On 3 May 1939, Ashanti and her sister Tribals arrived at Cherbourg, France for a good will visit. With war looming, it seemed likely that British and French destroyers would be working together very closely. It was important that they be friends, not just allies. As part of the 6th Destroyer Flotilla (D.F.), Ashanti was ordered to the Irish Sea on 1st June when it was reported that the submarine HMS Thetis had failed to surface during her sea trials. The submarine was located with 18 feet of her stern sticking out of the water. Four had escaped but ninety-nine men were still trapped inside. A salvage attempt failed and the submarine disappeared beneath the sea. When war began, the 6th D. F. was cruising with the Home Fleet and French ships in the North Atlantic. Gradually the ships saw less and less of each other as wartime patrols and new missions developed. Over the next several months, Ashanti's main responsibilities were anti-submarine patrol followed by some brief escort duties in December. Ashanti began 1940 with more anti-submarine patrols, convoy escort duties and supporting capital ships. Seawater began seeping into her boiler feedwater tanks so she was dry-docked for repairs at Cowes, England on 21 March . Later on 9 April, she returned to the Home Fleet in time to participate in the Norwegian campaign. She shared in the fruitless sweep of the North Sea and the enemy air attacks which accompanied those missions. While exploring a Norwegian fiord with HMS Nubian, she was attacked by German bombers. One near miss bounced off Ashanti's side and exploded beneath her. The main turbo-generator was blown off its bedplate by the resultant shock and naturally, the power failed. Steering by hand from the tiller flat, Ashanti zigzagged out of the fjord at 26 knots for a successful escape. For most of June, July, August and September, she took part in fleet escort duties and anti-submarine patrols in the North Atlantic Ocean and the North Sea. By 16 October, the new British battleship HMS King George V was nearing completion at the Vickers-Armstrong yard on the Tyne river. That ship would need a powerful escort of cruisers and destroyers to take her up the coast to Scapa Flow, Scotland. Ashanti and five other destroyers were ordered to carry out a high speed run through the channel leading to the Tyne river. Collectively, it was hoped that these ships would produce enough magnetic and acoustic disturbance to simulate a battleship’s passage and detonate any mines which may have been sowed in the channel by the enemy. Surrounded by secrecy and steaming at speed in a murky drizzle, HMS Fame ran straight onto the beach at Whitburn Rifle Range. Ashanti, doing six knots and slightly behind her, struck Fame a glancing blow. The shock shattered The shock shattered fuel oil pipes in both ships and HMS Fame caught fire. HMS Maori also came too close to shallow water and sheared off her ASDIC dome. The other ships stopped in time and no further damage occurred. No one new why they were there or the purpose of the entire exercise. When daylight came, it became obvious that the destroyers were left high and dry by the receding tide. As the tide rose, the bows of many of the destroyers held fast. The swell lifted and swung their free sterns dropping them unto the rocks and damaging the bottom plates. Ashanti, in particular, sustained such severe damage, that Vickers-Armstrong sent a crew to her aid. They stripped off all armament and sealed off what they could at low tide. On 9th of November, after two weeks of effort, Ashanti was re-floated and taken to Sunderland, England for extensive repairs and hull stiffening. The winter of 1940/41 proved to be a trying period for Ashanti. A shortage of armament and numerous new defects beset the ship and caused the re-commissioning date to be continuously postponed. At last, at the end of August 1941, she was ready for action again but a propeller shaft that was found to be out of alignment caused another delay.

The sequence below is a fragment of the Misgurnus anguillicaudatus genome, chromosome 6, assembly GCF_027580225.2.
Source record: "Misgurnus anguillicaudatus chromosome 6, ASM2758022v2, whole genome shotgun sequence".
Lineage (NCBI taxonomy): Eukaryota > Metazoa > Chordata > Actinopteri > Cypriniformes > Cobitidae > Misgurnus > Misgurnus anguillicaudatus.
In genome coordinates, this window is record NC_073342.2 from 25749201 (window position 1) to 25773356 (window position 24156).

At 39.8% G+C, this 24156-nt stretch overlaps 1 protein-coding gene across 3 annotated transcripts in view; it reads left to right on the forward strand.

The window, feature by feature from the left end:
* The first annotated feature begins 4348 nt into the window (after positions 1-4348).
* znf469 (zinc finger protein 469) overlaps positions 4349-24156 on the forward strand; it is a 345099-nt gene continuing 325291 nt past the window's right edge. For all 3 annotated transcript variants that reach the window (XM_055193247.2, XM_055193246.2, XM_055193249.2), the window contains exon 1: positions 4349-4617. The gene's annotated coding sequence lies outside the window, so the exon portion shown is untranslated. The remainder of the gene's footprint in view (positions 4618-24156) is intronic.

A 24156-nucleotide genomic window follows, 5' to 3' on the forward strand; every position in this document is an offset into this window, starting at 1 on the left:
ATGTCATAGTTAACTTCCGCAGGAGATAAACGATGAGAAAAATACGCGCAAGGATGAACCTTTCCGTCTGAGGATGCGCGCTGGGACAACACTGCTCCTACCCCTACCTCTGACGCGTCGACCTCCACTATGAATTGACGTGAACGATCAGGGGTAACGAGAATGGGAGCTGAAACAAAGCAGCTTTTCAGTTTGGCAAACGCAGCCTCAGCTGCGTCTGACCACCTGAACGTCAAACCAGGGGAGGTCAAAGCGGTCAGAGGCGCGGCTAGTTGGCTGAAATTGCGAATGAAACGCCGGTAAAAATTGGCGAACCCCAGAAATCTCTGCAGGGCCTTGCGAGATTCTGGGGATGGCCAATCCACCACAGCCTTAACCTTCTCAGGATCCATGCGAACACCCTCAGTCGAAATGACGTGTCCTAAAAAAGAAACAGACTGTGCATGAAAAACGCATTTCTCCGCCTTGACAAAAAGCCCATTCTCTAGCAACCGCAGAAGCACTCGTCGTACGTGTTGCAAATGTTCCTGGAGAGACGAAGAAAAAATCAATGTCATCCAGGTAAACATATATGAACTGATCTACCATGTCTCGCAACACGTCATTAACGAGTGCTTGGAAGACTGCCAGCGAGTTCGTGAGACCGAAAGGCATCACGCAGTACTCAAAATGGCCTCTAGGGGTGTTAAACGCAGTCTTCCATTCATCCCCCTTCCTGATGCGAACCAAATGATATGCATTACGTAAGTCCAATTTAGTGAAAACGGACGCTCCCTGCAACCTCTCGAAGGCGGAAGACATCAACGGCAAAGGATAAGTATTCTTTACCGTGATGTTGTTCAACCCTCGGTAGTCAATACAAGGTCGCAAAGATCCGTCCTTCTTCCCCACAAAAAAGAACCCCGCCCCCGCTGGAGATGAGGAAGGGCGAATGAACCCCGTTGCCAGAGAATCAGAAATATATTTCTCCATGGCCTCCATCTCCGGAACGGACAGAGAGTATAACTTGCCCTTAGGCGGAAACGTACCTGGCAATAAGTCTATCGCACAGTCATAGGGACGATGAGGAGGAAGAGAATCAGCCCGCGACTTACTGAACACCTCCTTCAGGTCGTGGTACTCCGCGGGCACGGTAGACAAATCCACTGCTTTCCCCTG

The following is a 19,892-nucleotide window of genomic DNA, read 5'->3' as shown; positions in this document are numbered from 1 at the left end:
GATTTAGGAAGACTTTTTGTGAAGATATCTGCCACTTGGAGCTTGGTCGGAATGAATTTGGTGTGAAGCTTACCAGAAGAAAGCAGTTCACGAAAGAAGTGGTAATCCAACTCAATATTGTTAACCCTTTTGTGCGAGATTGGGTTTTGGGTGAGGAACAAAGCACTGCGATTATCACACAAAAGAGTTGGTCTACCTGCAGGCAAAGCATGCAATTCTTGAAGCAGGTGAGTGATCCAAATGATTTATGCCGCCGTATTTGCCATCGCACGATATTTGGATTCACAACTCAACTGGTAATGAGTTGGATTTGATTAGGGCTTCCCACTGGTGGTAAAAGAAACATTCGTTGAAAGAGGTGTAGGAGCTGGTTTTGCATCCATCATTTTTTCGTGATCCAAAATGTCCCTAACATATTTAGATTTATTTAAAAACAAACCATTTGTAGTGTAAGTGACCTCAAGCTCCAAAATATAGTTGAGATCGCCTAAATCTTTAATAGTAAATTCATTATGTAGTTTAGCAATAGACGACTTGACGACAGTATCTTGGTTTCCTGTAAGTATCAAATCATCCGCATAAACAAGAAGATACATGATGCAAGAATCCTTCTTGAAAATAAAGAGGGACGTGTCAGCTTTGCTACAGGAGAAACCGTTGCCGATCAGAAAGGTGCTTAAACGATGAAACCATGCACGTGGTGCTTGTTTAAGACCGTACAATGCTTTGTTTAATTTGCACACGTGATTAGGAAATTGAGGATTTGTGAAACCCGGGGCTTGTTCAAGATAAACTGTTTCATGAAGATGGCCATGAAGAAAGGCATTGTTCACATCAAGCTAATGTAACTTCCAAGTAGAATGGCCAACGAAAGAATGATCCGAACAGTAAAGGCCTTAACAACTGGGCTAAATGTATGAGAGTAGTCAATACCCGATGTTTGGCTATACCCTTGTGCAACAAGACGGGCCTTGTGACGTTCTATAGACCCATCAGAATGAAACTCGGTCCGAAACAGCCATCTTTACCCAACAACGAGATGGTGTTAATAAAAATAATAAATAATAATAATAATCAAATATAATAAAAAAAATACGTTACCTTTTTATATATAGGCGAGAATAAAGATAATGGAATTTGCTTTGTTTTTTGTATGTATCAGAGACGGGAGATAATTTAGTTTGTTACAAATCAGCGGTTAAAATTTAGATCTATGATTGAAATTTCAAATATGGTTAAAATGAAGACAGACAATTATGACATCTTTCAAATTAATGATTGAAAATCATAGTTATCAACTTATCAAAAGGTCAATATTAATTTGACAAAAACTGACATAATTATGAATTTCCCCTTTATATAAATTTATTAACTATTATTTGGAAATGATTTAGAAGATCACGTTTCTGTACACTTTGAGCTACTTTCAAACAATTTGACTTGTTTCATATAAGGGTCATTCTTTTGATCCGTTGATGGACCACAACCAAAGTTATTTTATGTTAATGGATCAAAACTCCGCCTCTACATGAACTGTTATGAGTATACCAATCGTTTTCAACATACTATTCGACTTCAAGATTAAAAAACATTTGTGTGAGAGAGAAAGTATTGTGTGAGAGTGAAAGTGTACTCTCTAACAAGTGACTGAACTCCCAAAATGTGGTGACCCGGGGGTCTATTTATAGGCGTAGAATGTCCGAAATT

After a boiler clean on 10 January 1942, Ashanti arrived at Scapa Flow and spent January and February escorting capital ships on exercises besides convoy escort on the Murmansk run. By the beginning of August, she and the other ships of Force 'Z' set sail for Gibraltar. There, they would provide cover for a massive convoy being assembled to support Malta. After the exhausting heat of the Mediterranean, the Tribals were sent back to the bitter cold of the Arctic for convoy duty. Later in the war, surviving Tribals would be 'arcticised'. Steam or electric heating was supplied to the gun mountings and torpedo tubes and special insulation was fitted to critical machinery to ensure it would not be affected by the freezing temperatures. On 24th September, while providing cover for convoy PQ-14, a German submarine was detected. Depth charging did not produce any results and the contact was lost. Ashanti, running low on fuel, interchanged positions with HMS Somali on the inner screen and awaited a favourable opportunity to refuel. Somali took up Ashanti’s position and was immediately hit amidships by a torpedo from the German submarine U-703. The damage was very extensive. Only the upper deck was holding the ship together. Most of Somali's crew was transferred to other ships except for 80 who remained aboard for damage control. Somali was then taken in tow by Ashanti. After towing the crippled ship for nearly 420 miles, Somali's remaining plates buckled and she folded in half and sank. Only a few men survived.